Monthly Archives: November 2010
…but we now know what was. According to the internet search engine True Knowledge, the most boring day in modern history was Sunday, April 11, 1954. Continue reading
Today, LinkedIn, the social network targeted towards business professionals, released its offical share button. The button allows LinkedIn users to easily share content they find interesting and relevant with their network.
Publishers can find instructions for how to add the share button on the publishers portion of the LinkedIn site. LinkedIn is offering three options to choose from: a vertical button with a share counter, a horizontal button with a share counter, and a horizontal button without a counter. To add a button to your website or blog all you need to do is choose a button style and copy and paste a few lines of code.
With all easily implemented options for sharing content such as Facebook, Twitter, Digg, Delicious, etc. it probably isn’t going to be the ease of execution that determines how successful LinkedIn’s share button is. At 85 million users and a new users joining every second the success of LinkedIn’s share button is going to fall in the hands of it’s users.
Since those connected on LinkedIn most likely share business interests, it is very likely that the LinkedIn share button becomes a standard for business related content.
Once you have taken the time to create remarkable content make sure that you are doing everything you can to share it with your entire network. Since your LinkedIn network may find your content relevant this is an excellent way allow them to help you spread your content beyond your immediate reach. Head on over to LinkedIn to try out your share button today.
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Thanksgiving is over and after the amount of pumpkin pie I ate over the weekend I thought I would never want dessert again. That was until I read about, Hall Hitzig, also known as the Crazy Baker, and his premium desserts which are made from 100% pure vanilla, fresh local eggs, imported chocolates, and high quality flours. Got your taste buds watering doesn’t it? He’s even attracted the attention of Martha Stewart and Rachael Ray which in turn has driven lots of traffic, but converting that traffic into customers is where this batty brownie baker is struggling. The problem that Hitzig is facing is one that many online business face, which is that people are often not ready to make a purchase on their first visit to a site. Most of the time people need a little appetizer to get their stomach growling for the full meal.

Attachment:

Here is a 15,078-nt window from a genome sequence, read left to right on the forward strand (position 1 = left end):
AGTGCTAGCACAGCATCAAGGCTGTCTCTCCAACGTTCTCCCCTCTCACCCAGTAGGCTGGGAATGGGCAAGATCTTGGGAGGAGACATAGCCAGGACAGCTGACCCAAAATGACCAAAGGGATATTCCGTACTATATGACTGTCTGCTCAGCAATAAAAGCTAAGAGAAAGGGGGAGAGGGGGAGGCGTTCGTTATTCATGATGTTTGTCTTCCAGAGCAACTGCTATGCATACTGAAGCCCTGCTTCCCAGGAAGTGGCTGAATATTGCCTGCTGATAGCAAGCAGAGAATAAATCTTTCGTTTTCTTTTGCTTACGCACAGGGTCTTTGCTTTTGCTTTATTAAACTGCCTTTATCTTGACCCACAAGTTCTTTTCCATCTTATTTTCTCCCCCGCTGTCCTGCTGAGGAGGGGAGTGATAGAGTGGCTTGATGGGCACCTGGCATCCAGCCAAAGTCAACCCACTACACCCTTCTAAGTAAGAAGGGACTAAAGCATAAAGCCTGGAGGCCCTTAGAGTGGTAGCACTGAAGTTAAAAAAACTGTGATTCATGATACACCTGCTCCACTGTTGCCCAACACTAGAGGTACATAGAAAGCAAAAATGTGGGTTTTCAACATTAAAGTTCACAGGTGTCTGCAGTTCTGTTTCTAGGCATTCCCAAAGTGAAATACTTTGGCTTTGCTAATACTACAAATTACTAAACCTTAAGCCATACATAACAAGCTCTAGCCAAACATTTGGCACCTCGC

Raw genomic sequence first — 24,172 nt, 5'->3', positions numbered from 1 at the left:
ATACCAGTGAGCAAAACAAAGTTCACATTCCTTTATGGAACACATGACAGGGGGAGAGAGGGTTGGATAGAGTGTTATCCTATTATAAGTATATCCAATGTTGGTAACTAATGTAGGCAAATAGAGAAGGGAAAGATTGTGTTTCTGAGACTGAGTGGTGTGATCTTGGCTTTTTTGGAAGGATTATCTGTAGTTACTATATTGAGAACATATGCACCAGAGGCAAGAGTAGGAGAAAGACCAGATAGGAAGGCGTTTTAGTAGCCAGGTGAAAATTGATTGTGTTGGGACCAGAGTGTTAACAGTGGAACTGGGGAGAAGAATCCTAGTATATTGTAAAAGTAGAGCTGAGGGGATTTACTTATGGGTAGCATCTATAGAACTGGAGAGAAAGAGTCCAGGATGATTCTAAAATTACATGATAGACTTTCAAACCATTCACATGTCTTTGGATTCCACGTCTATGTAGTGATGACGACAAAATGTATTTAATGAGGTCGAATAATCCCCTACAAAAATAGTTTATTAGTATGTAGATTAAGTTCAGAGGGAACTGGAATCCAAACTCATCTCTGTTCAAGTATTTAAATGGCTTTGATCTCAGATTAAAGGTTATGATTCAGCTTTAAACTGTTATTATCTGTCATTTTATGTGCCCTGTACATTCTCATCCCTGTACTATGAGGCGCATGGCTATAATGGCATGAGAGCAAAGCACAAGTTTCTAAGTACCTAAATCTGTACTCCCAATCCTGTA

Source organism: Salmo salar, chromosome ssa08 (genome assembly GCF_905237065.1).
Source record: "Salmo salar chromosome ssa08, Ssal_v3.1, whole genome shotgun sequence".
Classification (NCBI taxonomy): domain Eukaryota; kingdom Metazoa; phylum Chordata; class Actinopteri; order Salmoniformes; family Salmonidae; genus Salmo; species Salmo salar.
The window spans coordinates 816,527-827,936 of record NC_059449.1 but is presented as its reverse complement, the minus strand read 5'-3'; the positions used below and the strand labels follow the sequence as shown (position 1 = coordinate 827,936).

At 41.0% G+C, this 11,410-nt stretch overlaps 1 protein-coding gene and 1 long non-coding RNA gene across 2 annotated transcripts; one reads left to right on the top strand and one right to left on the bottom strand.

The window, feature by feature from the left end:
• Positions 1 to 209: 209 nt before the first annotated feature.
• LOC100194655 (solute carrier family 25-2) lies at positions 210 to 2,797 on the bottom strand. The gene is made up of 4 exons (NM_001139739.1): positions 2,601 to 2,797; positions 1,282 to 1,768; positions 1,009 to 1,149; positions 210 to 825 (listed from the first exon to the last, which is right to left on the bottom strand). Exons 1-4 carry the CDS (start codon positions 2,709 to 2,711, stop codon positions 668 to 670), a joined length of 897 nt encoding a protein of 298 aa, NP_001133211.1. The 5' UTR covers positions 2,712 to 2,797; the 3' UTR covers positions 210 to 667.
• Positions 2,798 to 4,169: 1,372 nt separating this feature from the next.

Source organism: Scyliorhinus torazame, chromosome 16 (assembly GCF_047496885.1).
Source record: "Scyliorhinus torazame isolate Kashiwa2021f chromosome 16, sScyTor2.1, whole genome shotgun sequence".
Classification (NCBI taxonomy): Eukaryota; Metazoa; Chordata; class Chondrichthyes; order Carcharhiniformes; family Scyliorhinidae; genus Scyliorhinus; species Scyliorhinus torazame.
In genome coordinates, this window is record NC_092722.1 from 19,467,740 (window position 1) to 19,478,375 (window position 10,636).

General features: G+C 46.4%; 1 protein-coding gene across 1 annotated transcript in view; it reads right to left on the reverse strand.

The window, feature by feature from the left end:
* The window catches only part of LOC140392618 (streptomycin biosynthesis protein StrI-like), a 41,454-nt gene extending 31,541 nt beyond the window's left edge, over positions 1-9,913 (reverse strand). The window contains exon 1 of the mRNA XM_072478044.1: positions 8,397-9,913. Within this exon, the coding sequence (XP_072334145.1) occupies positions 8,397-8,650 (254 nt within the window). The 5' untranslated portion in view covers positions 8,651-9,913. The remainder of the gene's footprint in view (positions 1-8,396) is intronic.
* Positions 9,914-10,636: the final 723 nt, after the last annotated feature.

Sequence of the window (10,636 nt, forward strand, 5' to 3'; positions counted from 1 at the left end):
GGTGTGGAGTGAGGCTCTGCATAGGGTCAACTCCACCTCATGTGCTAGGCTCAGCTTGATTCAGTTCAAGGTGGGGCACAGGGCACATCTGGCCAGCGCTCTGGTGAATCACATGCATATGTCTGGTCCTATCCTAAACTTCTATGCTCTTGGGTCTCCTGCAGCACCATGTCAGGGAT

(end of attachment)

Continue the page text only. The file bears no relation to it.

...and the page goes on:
After taking a look a look at Hitzig’s site I would suggest working on ways to nurture the visitors that come to his site, so that even if they don’t purchase on their first visit he increases the chance that they will come back and make a purchase at a later date. Here are a few suggestions I would make for improving the site that I think will start raising that conversion ratio.
Use Simple, Action Driven, Calls-To-Action
When I first visited thecrazybaker.com I was a overwhelmed by the number of different links I could click. The homepage contained 25 different links to pages and not one that seemed to be the preferred path for a potential customer.
The link that stood out most was the “Click here for Customer Service” link, and I don’t really think that Hitzig’s primary goal is to drive visitors to his customer service page. I would remove many of the superfluous links contained on the page and replace them with one large call to action to “order some premium pastries today!”
Use a landing page to capture leads